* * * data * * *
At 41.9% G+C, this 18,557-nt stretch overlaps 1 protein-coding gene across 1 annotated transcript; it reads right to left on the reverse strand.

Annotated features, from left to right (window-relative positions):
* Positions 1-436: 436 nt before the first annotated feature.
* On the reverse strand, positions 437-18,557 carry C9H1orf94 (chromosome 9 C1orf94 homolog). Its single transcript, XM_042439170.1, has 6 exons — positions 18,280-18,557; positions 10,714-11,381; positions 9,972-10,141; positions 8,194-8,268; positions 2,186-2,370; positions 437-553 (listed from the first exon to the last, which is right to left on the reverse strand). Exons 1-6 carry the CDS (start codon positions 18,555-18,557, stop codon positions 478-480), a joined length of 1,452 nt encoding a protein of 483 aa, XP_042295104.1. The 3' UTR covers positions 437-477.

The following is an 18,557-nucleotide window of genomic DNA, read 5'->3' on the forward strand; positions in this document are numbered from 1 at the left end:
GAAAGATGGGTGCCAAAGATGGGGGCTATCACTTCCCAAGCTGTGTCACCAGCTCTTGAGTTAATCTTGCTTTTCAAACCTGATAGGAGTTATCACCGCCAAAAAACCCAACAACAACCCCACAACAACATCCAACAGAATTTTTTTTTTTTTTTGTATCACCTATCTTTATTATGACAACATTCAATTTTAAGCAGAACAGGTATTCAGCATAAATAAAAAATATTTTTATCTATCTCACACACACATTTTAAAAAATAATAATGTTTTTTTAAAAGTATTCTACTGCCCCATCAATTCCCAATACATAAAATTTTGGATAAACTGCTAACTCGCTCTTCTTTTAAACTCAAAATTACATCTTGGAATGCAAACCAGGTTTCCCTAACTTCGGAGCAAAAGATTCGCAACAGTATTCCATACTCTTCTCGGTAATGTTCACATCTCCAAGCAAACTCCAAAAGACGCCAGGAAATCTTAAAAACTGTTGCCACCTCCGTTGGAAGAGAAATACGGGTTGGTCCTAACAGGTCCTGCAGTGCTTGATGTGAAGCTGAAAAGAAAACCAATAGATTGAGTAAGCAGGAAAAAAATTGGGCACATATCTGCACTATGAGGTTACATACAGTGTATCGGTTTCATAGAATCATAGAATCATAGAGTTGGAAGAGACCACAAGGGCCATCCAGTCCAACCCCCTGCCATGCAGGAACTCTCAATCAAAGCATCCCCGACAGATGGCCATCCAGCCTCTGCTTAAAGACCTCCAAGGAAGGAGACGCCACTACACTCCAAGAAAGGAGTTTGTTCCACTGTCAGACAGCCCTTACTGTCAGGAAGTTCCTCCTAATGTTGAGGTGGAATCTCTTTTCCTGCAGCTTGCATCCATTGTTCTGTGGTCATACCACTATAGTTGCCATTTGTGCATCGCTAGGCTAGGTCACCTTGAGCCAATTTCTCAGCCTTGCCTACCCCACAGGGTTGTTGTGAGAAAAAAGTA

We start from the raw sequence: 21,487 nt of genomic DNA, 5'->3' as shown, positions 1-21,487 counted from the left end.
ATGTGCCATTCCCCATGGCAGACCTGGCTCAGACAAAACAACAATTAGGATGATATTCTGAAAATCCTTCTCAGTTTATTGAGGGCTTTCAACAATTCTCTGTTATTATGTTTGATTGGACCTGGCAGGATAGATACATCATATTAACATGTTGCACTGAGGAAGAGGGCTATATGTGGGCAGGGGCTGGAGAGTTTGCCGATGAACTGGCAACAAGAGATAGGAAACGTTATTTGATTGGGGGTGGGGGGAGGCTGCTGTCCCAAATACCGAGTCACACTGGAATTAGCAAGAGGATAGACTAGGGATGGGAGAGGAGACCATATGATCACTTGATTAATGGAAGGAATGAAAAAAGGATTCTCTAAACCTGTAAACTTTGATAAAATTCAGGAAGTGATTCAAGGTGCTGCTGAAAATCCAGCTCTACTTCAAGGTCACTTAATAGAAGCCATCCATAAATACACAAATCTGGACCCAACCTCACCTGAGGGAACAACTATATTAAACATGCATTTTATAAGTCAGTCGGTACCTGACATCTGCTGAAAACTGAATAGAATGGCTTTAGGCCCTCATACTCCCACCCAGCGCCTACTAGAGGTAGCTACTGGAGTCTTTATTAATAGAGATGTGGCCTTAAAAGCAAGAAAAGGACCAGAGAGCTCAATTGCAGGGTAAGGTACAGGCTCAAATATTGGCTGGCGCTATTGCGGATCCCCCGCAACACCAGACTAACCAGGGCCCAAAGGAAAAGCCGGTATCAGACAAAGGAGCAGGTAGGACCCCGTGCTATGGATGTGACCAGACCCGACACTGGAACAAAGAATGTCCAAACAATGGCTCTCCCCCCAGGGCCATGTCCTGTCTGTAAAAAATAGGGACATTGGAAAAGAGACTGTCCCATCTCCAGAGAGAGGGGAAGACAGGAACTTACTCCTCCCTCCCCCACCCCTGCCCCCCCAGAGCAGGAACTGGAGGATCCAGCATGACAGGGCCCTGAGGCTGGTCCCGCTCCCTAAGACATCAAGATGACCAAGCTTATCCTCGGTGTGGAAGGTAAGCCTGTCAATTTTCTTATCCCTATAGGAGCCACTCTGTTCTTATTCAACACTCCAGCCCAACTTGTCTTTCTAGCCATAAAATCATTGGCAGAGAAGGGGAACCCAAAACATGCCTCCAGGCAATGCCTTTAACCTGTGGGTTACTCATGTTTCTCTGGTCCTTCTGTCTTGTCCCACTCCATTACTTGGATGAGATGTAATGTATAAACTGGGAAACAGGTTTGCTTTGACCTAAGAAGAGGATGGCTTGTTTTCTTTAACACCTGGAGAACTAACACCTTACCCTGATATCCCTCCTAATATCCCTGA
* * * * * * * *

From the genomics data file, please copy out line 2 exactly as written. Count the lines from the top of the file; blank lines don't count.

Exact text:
Annotated features, from left to right (window-relative positions):